Bodybuilding Mishaps - The Muscle PhD

Bodybuilding Mishaps

Bodybuilding Mishaps
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For those of you who are out of the loop, recently I teamed up with The Vitamin Shoppe’s Wellness Council to help provide more evidence-based training and nutrition recommendations to their readers. The Vitamin Shoppe is a fantastic company dedicated to helping people reach their fitness and health goals and I highly recommend checking them out for all of your supplement needs (here). In the mean time, I’ll also publish the articles I write for them here so that all of the readers on The Muscle PhD platform get to benefit from this partnership as well. Stay tuned, big things are going to come from The Vitamin Shoppe’s Wellness Council!

Now, let’s get into the subject matter of this article: bodybuilding mishaps. At face value, building muscle seems like a simple process. Just pick things up and put them down, right? While that simplicity works great for beginners, moving into the intermediate and advanced levels of training requires a much smarter approach. Let’s cover some of the most common mistakes that people make in this process and how you can avoid those issues in your own training.

1. Frame of Reference

Bodybuilding MishapsThis might sound odd, but knowing how quickly you can gain muscle and how much muscle that you, personally, can gain might help a lot in your muscle building efforts. We know that the majority of people workout in order to improve their appearance (6), but the problem with this is that you constantly compare your current physique against your goal physique. While having a goal can absolutely help progress, constantly comparing yourself to this ideal can actually hamper efforts and add more stress to your training and/or diet.

Therefore, instead of constantly comparing your current state to your future state, start to reference your, “today,” pictures against progress pictures from months ago. Seeing how much progress you have already made is much more motivating than looking at how far you still have to go.

For some people, fully following through on this method means you might have some un-following to do on social media. Do you follow fitness models for #motivation? That might not actually be that motivating if you’re constantly comparing yourself to them, let alone the reality that the use of Photoshop in many fitness pictures can paint an unattainable aesthetic. Keep your frame of reference to your progress, rather than your goals, and it will be much easier to continue moving forward.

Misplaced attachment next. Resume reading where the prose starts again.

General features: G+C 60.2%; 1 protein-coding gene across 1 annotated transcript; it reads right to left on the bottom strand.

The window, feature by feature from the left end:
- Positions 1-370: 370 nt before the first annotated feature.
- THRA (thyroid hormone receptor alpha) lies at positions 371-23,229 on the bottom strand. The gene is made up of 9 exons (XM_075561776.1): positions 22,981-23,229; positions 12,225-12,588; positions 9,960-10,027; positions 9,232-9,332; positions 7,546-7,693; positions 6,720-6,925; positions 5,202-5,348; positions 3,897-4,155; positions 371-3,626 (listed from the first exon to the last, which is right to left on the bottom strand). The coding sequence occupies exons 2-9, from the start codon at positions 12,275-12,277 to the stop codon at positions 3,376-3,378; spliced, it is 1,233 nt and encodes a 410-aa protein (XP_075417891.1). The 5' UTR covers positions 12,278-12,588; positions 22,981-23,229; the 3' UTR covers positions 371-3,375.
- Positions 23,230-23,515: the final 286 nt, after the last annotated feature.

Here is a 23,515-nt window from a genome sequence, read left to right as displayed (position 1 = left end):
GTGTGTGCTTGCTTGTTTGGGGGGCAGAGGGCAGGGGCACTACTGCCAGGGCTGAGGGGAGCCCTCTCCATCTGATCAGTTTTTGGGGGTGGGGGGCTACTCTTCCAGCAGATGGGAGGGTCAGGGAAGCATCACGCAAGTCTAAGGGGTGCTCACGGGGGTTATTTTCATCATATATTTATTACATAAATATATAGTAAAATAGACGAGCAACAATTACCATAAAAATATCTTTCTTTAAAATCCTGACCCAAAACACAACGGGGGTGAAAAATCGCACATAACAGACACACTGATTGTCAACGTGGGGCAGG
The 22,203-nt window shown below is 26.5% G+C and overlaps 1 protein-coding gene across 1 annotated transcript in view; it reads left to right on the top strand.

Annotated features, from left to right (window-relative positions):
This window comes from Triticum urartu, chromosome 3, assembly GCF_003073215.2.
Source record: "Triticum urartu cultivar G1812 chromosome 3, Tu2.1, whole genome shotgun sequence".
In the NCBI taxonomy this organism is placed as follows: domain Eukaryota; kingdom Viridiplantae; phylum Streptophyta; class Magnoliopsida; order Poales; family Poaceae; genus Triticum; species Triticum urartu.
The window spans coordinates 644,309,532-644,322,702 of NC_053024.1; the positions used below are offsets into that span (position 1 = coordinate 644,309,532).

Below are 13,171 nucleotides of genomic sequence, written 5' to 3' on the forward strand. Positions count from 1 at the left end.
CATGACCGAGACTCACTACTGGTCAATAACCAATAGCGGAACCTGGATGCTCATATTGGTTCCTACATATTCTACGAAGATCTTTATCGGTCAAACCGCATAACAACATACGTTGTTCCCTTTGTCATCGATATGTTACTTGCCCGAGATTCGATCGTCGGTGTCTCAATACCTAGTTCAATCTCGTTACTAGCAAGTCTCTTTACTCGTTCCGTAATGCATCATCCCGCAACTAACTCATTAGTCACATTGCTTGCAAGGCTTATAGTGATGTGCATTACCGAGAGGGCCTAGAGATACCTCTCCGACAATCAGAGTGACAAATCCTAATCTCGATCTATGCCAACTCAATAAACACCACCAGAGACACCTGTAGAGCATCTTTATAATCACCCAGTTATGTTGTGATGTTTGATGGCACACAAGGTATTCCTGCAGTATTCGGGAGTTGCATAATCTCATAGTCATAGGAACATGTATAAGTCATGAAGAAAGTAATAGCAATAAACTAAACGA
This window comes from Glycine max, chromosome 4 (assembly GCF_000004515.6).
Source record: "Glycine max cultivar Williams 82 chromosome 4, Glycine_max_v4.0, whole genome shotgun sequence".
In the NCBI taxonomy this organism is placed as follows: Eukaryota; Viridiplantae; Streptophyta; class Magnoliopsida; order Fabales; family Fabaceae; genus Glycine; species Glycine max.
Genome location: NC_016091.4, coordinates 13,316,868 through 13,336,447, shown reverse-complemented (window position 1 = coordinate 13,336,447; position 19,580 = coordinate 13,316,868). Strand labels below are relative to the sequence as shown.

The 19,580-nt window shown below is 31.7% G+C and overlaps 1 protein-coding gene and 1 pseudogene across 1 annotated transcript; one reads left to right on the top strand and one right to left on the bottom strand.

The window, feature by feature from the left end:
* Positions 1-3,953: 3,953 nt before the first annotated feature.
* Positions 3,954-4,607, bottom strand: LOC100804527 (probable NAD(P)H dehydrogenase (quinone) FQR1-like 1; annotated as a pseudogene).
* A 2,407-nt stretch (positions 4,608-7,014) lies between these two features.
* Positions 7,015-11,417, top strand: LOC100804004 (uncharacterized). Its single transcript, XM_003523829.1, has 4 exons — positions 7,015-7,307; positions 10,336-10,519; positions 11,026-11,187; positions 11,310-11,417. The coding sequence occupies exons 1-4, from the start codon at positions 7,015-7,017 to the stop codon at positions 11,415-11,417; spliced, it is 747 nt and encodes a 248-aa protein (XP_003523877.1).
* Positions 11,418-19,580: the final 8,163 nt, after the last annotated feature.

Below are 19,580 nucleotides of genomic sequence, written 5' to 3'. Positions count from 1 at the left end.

2. Not Enough Training Variation

This is a huge one I see all of the time. Often times, training gains stall because people get stuck doing the same workout over and over again. Do you always walk into the gym and do the same workout for legs, back, chest, etc.? If so, eventually your gains are going to stall. We refer to this as the biological Law of Accommodation, which states that the adaptation (gains) to a stimulus (workout) will slow and eventually stop if the stimulus is constantly presented (2) – i.e. you do the same workout over and over again.

This is easy to understand by covering how I used to train the bench press when I first started lifting in early high school. I wanted massive pecs, so I would always work up to 135lbs and then try to get as many reps as I could at that weight. That was a great method for a few months, but eventually my gains stalled. Why? Well, I wasn’t providing anything new for my muscles to adapt to! I kept offering them the same challenge which meant that they didn’t have to grow or get stronger to better handle that challenge.

Once I switched it up and used dumbbells and incline bench for a month or two, my bench press shot up by about 50-pounds. Don’t get stuck in the same routine!

3. Prioritizing Abs over Gains

Bodybuilding MishapsA huge issue I see with many novice or intermediate bodybuilders is the fact that they value being lean over having muscle. That’s perfectly fine if you’ve developed an amount of muscle that you’re happy with, but often the issue is that these individuals will say that they want to gain muscle but don’t want to get fat. With this in mind, they often eat in calorie deficits and struggle to make meaningful gains.